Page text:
using sound card as 8-channel waveform generator

using sound card as 8-channel waveform generator

Post by mike-bardi » Thu, 21 Dec 2006 05:47:09

I have a system with an ASRock 939Dual-VSTA motherboard which has an 8
channel I/O sound capability (CM 6501 like). I want to use this to
create an arbitrary set of waveforms that I can feed into an external
piece of equipment to test it that it is working correctly. The
waveforms are sinusoid based at frequencies up to maybe 10KHz.
Sampling at 44KHz would be fine. The idea is to create a multi-channel
audio file of the waveforms and play this back through the PC sound
card. Initially I can probably use something like Audacity to create
the audio file. I have also experimented with using Matlab/Simulink
simulation package to create multi-channel audio files.

When I play the files back I seem to get the waveforms merged together
on some of the sound card outputs - checking them with a scope. I
don't seem to see 8 separate channels with different waveforms.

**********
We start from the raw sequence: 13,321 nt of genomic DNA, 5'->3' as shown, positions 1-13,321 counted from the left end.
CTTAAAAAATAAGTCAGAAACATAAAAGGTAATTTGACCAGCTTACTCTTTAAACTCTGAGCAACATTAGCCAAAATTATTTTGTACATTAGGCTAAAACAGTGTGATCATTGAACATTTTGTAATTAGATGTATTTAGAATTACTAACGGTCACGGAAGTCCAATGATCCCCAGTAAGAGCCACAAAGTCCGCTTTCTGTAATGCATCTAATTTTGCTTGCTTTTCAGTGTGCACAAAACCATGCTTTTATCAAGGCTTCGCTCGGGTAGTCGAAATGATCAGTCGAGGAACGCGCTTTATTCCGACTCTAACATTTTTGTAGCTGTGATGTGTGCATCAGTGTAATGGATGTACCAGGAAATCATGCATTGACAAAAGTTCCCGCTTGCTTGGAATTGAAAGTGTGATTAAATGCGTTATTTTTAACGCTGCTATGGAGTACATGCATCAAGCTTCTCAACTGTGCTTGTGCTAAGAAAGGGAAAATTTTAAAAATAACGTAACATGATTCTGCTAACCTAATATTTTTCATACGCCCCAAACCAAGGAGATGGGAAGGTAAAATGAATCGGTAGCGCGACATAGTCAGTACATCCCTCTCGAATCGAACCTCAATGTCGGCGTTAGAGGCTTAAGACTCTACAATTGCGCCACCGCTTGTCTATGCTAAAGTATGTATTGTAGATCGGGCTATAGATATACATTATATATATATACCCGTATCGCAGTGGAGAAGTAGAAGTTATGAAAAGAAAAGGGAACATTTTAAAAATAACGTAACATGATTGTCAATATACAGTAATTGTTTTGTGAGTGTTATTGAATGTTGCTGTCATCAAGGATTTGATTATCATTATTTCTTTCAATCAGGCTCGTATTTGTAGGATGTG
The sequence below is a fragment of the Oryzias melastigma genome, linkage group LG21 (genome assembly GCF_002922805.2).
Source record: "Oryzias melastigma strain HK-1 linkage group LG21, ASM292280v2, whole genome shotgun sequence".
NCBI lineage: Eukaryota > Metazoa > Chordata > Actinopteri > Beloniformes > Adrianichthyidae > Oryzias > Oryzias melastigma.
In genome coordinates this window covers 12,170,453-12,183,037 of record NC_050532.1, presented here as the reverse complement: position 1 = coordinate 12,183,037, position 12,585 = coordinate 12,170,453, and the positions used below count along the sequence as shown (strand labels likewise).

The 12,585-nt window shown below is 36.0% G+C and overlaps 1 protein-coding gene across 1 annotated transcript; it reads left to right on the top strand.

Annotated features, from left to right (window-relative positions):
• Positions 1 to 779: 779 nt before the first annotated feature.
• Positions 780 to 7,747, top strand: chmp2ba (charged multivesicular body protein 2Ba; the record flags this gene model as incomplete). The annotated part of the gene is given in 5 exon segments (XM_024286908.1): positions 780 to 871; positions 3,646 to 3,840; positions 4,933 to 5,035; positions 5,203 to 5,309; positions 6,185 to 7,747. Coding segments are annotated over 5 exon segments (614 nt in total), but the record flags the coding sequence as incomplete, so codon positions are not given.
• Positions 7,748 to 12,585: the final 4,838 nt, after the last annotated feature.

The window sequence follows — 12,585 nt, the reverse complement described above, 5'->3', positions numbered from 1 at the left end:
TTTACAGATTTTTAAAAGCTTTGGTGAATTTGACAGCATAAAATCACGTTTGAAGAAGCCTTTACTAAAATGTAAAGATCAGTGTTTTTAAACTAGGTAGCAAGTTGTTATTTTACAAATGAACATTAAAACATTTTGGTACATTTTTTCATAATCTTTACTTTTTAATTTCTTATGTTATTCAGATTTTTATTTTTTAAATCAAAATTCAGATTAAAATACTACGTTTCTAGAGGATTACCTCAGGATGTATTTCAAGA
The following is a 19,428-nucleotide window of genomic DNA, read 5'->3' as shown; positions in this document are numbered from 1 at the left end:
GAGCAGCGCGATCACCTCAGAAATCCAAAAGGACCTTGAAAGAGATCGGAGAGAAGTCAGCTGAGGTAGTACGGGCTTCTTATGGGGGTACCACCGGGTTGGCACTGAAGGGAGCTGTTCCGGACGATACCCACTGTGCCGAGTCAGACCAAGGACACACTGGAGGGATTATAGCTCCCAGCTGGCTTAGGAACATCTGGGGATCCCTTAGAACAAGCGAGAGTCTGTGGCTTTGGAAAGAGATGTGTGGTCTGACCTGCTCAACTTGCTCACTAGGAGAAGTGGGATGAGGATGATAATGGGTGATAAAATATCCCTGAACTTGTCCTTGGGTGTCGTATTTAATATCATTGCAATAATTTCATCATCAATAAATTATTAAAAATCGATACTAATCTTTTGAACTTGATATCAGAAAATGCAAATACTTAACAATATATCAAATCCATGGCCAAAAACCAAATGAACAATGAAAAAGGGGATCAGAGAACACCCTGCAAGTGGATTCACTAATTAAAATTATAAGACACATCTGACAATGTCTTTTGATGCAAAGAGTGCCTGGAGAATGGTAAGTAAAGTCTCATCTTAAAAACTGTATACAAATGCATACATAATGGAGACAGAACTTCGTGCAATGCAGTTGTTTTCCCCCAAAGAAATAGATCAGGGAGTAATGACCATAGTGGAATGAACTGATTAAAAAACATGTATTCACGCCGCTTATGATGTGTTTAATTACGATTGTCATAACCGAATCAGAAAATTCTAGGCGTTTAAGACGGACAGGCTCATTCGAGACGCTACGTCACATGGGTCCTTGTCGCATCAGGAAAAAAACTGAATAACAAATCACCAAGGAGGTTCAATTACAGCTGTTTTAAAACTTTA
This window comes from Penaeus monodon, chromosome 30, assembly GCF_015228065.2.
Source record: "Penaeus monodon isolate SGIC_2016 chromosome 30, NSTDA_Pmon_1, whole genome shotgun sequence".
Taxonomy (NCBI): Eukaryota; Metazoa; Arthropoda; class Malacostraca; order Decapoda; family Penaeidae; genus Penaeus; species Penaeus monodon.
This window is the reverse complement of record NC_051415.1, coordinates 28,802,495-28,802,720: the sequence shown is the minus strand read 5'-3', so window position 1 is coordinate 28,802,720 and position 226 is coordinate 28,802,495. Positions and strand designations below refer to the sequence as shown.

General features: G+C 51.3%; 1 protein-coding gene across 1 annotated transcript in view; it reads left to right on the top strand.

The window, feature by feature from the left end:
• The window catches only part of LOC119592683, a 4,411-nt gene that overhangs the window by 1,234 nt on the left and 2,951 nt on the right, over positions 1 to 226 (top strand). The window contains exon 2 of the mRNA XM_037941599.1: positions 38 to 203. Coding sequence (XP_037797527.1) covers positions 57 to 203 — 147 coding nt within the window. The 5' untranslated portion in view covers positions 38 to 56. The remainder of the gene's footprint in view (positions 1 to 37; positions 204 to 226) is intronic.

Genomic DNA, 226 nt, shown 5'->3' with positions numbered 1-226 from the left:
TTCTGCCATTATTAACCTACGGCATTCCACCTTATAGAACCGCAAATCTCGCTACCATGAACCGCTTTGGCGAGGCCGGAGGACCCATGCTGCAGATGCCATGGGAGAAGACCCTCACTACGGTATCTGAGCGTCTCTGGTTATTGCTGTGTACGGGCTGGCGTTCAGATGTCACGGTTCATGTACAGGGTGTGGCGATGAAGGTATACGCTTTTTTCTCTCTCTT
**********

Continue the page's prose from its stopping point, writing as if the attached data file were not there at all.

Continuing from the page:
Being a newbie to sound card technology I am not even sure what I am
trying to do is possible. Maybe I need some special form of audio file
or Windows driver or a particular type of sound card.

Any hints or tips on how to achieve desired result (assuming it is
possible) would be appreciated.


using sound card as 8-channel waveform generator

Post by NoSpa » Thu, 21 Dec 2006 23:14:00

I'm also not sure this is possible. I couldn't find any specs on the
CM6501except that it was supposed to be 7.1 channels. I'm a
little wary of this "surround sound" stuff, especially the 0.1 channel
part. Could it be that the chipset produces all these outputs by
synthesizing them from normal stereo or something? That was the
norm for many years in home entertainment systems.

However, if the card really is capable of more than 2 discrete
channels, you will need to make sure your WAV file uses the
proper format, which is WAVEFORMATEXTENSIBLE.
I don't have all the details on that at hand, so you'll have to
Google for it. If you are sure that's what you've got (such
as by peeking at the header of the file), then I'd suspect the
sound chipset.

Best regards,

Bob Masta

Data AcQuisition And Real-Time Analysis
Home of DaqGen, the FREEWARE signal generator


using sound card as 8-channel waveform generator

Post by mike-bardi » Fri, 22 Dec 2006 23:31:27


Thanks for the information; I will have a look into the WAV file